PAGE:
If Shakespeare's range and depth of emotional and imaginative genius had not been combined with unusual force of character and strength of ethical and artistic purpose, and these elements had not been early stimulated to sustained activity, he could never have had so great and uninterrupted a career.

And nothing perhaps is a more direct proof of Shakespeare's manly character than the prompt and serious way in which, from the first, he assumed the full responsibility of his acts, and unflinchingly faced the wider range of duties they entailed. He himself has told us that

"Love is too young to know what conscience is:
Yet who knows not conscience is born of love?"

and it remains true that conscience, courage, simplicity, and nobleness of conduct are all, in generous natures, evoked and strengthened by the vital touch of that regenerating power.

Shakespeare's whole course was changed by the new influence; and with his growing responsibilities his character seems to have rapidly matured, and his powers to have found fresh and more effective development.

His first child Susanna was born in May 1583, and, as she was baptized on the 26th, the day of her birth may have been the 23rd, which would be exactly a month after her father completed his nineteenth year. In February 1585 the family was unexpectedly enlarged by the birth of twins, a boy and a girl, who were named respectively Hamnet and Judith, after Hamnet and Judith Sadler, inhabitants of Stratford, who were lifelong friends of Shakespeare.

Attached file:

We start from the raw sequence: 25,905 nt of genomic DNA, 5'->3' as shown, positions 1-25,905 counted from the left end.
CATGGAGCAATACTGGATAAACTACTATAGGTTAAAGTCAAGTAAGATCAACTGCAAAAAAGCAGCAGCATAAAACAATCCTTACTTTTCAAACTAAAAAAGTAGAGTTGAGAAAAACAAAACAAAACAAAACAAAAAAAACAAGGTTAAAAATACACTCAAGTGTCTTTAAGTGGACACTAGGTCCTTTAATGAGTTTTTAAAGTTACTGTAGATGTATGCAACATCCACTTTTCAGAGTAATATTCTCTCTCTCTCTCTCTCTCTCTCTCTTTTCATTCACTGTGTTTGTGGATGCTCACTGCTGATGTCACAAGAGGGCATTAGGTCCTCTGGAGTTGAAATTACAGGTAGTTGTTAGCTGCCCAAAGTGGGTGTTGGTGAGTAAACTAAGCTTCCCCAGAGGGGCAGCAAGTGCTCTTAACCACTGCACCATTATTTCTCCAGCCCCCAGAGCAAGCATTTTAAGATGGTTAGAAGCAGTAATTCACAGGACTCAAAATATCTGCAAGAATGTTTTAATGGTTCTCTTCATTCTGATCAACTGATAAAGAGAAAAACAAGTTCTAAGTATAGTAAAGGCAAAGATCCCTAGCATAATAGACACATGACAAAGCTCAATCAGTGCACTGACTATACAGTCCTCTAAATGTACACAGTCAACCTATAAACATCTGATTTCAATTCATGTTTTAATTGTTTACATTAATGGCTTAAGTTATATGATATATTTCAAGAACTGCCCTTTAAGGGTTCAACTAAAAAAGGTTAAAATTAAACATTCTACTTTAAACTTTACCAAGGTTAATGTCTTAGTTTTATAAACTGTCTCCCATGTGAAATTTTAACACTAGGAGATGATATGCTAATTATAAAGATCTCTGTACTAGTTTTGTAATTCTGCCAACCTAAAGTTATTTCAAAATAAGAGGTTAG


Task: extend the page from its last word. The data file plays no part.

Before he had attained his majority the poet had thus a wife and three children dependent upon him, with little opportunity or means apparently of advancing his fortunes in Stratford. The situation was in itself sufficiently serious. But it was complicated by his father's increasing embarrassments and multiplied family claims, Four children still remained in Henley Street to be provided for, the youngest, Edmund, born in May 1580, being scarcely five years old. John Shakespeare, too, was being sued by various creditors, and apparently in some danger of being arrested for debt.

All this was enough to make a much older man than the poet look anxiously about him. But, with the unfailing sense and sagacity he displayed in practical affairs, he seems to have formed a sober and just estimate of his own powers, and made a careful survey of the various fields available for their remunerative exercise. As the result of his deliberations he decided in favour of trying the metropolitan stage and theatre. He had already tested his faculty of acting by occasional essays on the provincial stage; and, once in London amongst the players, where new pieces were constantly required, he would have full scope for the exercise of his higher powers as a dramatic poet.